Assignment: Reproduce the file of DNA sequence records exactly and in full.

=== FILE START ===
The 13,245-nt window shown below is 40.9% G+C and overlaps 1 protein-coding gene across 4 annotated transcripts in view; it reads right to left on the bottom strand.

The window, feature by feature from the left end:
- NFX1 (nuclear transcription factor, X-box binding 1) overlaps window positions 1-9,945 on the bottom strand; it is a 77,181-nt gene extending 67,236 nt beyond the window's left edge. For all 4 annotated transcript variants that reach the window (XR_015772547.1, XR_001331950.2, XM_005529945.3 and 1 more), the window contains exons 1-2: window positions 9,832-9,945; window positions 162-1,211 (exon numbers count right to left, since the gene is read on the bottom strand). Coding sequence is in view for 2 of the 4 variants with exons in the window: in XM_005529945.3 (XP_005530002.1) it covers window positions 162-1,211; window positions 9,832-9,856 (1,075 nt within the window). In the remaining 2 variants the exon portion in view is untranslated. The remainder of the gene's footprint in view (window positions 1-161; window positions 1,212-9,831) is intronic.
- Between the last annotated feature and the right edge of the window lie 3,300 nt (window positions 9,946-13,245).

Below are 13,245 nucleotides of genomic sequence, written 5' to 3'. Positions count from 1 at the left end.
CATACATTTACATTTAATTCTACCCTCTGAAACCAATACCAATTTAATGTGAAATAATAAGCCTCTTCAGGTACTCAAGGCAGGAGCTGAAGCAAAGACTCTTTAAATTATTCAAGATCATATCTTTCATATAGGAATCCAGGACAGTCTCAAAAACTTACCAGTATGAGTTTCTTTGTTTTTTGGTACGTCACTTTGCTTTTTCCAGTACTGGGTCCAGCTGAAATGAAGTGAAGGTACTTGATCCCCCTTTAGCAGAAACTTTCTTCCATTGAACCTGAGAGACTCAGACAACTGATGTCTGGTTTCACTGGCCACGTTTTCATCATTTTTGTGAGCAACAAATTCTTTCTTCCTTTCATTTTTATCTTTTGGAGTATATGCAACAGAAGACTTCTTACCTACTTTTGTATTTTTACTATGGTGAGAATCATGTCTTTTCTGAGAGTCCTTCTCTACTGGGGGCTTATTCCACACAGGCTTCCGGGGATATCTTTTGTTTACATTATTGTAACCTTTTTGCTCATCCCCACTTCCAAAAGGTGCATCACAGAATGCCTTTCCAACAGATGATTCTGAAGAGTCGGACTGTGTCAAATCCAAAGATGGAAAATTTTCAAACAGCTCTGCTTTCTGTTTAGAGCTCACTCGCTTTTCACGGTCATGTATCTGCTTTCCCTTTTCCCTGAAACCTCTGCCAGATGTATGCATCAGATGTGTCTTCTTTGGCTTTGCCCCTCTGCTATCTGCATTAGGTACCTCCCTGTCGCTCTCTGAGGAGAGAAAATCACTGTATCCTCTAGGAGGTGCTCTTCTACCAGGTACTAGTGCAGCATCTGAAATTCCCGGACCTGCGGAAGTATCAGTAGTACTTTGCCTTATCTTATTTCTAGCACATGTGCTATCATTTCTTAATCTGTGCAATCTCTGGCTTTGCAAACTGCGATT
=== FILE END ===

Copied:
The 13,245-nt window shown below is 40.9% G+C and overlaps 1 protein-coding gene across 4 annotated transcripts in view; it reads right to left on the bottom strand.

The window, feature by feature from the left end:
- NFX1 (nuclear transcription factor, X-box binding 1) overlaps window positions 1-9,945 on the bottom strand; it is a 77,181-nt gene extending 67,236 nt beyond the window's left edge. For all 4 annotated transcript variants that reach the window (XR_015772547.1, XR_001331950.2, XM_005529945.3 and 1 more), the window contains exons 1-2: window positions 9,832-9,945; window positions 162-1,211 (exon numbers count right to left, since the gene is read on the bottom strand). Coding sequence is in view for 2 of the 4 variants with exons in the window: in XM_005529945.3 (XP_005530002.1) it covers window positions 162-1,211; window positions 9,832-9,856 (1,075 nt within the window). In the remaining 2 variants the exon portion in view is untranslated. The remainder of the gene's footprint in view (window positions 1-161; window positions 1,212-9,831) is intronic.
- Between the last annotated feature and the right edge of the window lie 3,300 nt (window positions 9,946-13,245).

Below are 13,245 nucleotides of genomic sequence, written 5' to 3'. Positions count from 1 at the left end.
CATACATTTACATTTAATTCTACCCTCTGAAACCAATACCAATTTAATGTGAAATAATAAGCCTCTTCAGGTACTCAAGGCAGGAGCTGAAGCAAAGACTCTTTAAATTATTCAAGATCATATCTTTCATATAGGAATCCAGGACAGTCTCAAAAACTTACCAGTATGAGTTTCTTTGTTTTTTGGTACGTCACTTTGCTTTTTCCAGTACTGGGTCCAGCTGAAATGAAGTGAAGGTACTTGATCCCCCTTTAGCAGAAACTTTCTTCCATTGAACCTGAGAGACTCAGACAACTGATGTCTGGTTTCACTGGCCACGTTTTCATCATTTTTGTGAGCAACAAATTCTTTCTTCCTTTCATTTTTATCTTTTGGAGTATATGCAACAGAAGACTTCTTACCTACTTTTGTATTTTTACTATGGTGAGAATCATGTCTTTTCTGAGAGTCCTTCTCTACTGGGGGCTTATTCCACACAGGCTTCCGGGGATATCTTTTGTTTACATTATTGTAACCTTTTTGCTCATCCCCACTTCCAAAAGGTGCATCACAGAATGCCTTTCCAACAGATGATTCTGAAGAGTCGGACTGTGTCAAATCCAAAGATGGAAAATTTTCAAACAGCTCTGCTTTCTGTTTAGAGCTCACTCGCTTTTCACGGTCATGTATCTGCTTTCCCTTTTCCCTGAAACCTCTGCCAGATGTATGCATCAGATGTGTCTTCTTTGGCTTTGCCCCTCTGCTATCTGCATTAGGTACCTCCCTGTCGCTCTCTGAGGAGAGAAAATCACTGTATCCTCTAGGAGGTGCTCTTCTACCAGGTACTAGTGCAGCATCTGAAATTCCCGGACCTGCGGAAGTATCAGTAGTACTTTGCCTTATCTTATTTCTAGCACATGTGCTATCATTTCTTAATCTGTGCAATCTCTGGCTTTGCAAACTGCGATT